5. Regularly review (annually is not too often) and update all arrangements. The needs of your animal may change, your designated caregiver may move, or any number of things can happen, which will invalidate your plans.
6. Designate at least one alternate caregiver. Your primary caregiver could be unavailable the day you are suddenly hospitalized, or any number of other problems could cause this individual to be unable to perform agreed tasks.
You need to follow all the same steps with your alternate as you did with your primary caregiver. It is also suggested that primary and alternate caregivers know the name, address, and phone number of one another in case either of these individuals are unable to fulfill their commitment to you and to your animal.
Your Long-Term Plan: Provisions in Your Will
There are two periods after your death during which your companion animal will need to be provided for.
1. Interim Period. The first period is the interim time between your death and when your will is admitted to probate, following which the executor is given the authority to proceed with your wishes. During this interim period—anywhere from several weeks to several months—your companion animal will not benefit from any provisions you’ve established in your will.
You need to make advance provisions for this interim time. Discuss with your attorney how you will financially provide for your animal until your will is admitted to probate. To assure that your interim caregiver will be paid, your will should state that the costs of food, veterinary care, transportation, and other expenses be paid from your estate.
The second period of concern occurs after your will is admitted to probate. This is where you need to provide for the long-term care of your animal companion.
2. Adoption. If someone has agreed to adopt your animal then you should name that person in your will. It is best to name one or two alternates, in order of preference, in case one of them is unable to fulfill the obligations of care. You can also name several people in no particular order of preference and instruct that your executor has the authority to select the best one.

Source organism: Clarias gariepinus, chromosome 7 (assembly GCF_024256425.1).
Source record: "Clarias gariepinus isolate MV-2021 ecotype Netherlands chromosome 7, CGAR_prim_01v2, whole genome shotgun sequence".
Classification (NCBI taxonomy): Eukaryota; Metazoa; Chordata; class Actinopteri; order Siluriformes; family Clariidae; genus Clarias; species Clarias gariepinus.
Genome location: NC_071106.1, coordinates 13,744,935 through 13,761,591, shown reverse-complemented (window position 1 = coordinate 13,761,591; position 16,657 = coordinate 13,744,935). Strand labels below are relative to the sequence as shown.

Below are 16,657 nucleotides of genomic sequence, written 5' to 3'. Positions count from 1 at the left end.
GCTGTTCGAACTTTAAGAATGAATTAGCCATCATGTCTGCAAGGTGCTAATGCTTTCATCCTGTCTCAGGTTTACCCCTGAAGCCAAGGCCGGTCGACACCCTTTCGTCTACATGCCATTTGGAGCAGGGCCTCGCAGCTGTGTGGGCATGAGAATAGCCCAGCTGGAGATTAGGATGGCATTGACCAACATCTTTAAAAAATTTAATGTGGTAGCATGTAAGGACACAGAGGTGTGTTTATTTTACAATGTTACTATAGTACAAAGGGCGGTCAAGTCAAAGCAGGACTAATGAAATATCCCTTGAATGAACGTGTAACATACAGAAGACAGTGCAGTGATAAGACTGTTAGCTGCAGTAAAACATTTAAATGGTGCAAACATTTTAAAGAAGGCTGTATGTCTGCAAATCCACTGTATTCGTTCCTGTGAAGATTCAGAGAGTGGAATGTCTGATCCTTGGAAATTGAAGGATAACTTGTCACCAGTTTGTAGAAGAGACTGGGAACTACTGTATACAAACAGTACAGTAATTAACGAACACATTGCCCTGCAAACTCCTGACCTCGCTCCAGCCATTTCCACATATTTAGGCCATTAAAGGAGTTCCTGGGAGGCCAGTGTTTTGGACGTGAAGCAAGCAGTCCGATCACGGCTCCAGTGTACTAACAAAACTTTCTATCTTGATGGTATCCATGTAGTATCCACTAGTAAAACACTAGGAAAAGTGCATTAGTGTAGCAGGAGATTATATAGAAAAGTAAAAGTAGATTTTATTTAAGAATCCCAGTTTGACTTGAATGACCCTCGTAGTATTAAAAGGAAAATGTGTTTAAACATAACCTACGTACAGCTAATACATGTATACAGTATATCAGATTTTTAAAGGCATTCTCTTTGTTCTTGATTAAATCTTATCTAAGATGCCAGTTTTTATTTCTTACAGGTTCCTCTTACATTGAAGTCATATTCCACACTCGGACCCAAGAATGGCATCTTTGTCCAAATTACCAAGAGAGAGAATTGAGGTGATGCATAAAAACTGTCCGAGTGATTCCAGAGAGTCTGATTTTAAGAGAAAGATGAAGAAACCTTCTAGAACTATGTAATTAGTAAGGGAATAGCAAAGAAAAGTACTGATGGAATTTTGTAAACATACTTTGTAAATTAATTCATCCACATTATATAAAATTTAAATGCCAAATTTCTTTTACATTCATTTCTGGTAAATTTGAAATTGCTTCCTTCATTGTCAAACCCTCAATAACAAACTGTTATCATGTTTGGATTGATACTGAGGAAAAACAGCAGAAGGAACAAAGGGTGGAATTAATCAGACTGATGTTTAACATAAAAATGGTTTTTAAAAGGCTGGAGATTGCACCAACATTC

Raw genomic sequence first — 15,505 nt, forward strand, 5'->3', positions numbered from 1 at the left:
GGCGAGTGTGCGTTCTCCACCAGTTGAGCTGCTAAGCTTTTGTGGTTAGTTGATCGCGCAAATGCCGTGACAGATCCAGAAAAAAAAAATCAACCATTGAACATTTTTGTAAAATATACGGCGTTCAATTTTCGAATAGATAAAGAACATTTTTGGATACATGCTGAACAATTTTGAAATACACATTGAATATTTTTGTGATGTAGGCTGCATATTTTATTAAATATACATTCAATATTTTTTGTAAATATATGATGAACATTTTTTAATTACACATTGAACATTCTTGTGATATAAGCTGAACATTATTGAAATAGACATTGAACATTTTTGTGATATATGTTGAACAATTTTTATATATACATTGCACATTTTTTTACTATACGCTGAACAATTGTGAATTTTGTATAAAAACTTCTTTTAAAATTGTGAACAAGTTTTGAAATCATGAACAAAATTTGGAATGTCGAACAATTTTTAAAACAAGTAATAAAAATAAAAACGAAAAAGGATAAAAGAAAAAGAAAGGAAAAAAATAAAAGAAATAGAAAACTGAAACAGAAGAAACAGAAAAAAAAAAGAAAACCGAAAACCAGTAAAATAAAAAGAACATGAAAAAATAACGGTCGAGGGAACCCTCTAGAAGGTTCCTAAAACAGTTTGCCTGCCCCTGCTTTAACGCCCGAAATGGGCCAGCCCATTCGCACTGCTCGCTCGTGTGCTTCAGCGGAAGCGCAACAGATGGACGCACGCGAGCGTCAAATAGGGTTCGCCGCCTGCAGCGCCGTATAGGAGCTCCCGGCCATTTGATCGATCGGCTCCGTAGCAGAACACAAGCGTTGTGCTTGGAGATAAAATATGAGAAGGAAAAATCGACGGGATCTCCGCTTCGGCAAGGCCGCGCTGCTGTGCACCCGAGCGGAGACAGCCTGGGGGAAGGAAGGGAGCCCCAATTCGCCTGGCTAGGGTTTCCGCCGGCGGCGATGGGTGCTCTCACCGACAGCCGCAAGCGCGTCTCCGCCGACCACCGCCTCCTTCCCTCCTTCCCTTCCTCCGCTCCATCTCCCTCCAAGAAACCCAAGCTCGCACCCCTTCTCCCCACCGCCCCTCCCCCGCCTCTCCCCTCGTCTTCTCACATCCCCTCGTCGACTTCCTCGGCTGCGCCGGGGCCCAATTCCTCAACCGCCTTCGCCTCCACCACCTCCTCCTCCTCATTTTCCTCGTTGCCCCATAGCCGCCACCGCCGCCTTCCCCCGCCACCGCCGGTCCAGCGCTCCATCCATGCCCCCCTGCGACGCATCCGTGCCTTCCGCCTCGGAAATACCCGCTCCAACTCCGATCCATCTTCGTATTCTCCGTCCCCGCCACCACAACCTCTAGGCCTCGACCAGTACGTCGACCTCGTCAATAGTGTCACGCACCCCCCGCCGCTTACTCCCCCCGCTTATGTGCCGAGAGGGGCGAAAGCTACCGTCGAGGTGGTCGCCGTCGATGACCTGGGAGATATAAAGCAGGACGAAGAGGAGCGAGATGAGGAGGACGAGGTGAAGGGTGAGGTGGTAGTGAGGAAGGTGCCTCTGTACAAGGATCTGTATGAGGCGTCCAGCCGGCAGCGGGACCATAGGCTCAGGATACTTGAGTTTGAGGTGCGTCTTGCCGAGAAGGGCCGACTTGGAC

You might also wish to designate a portion of your estate to provide for the long-term care of your animal. Although you cannot legally leave money to an animal, you can leave it to a caregiver with a request that the money is restricted to the care of your animal.
Some states, such as California , allow the creation of an “honorary trust” which is set up to provide for the long-term care of animals. If you choose this method, be sure you select a trustee whom you can trust because there is no way to monitor expenditures.
In other states, you can set up a trust for a human beneficiary with the provision that trustees use your estate to pay for the care of a specific animal.
In all cases, it is important that you select someone trustworthy and devoted to animals, because once this person becomes the new “owner,” in the eyes of the law all rights to the animal belong to this person, including the right of euthanasia.
A note of caution: RedRover suggests that you do not leave an unreasonably large sum of money for the care of your animal. This may prompt your relatives to challenge your will, which could then be invalidated by the court.
If you have no one suitable to adopt your companion animal, you might want to consider an animal shelter or adoption society. You should designate a cash bequest to cover expenses, and you should discuss all arrangements with the organization’s director. It is also very important that you:
All the advanced planning in the world will do absolutely no good if you die or become incapacitated and your selected caregiver doesn’t know for several days. Download, print, complete and carry this alert in your wallet at all times.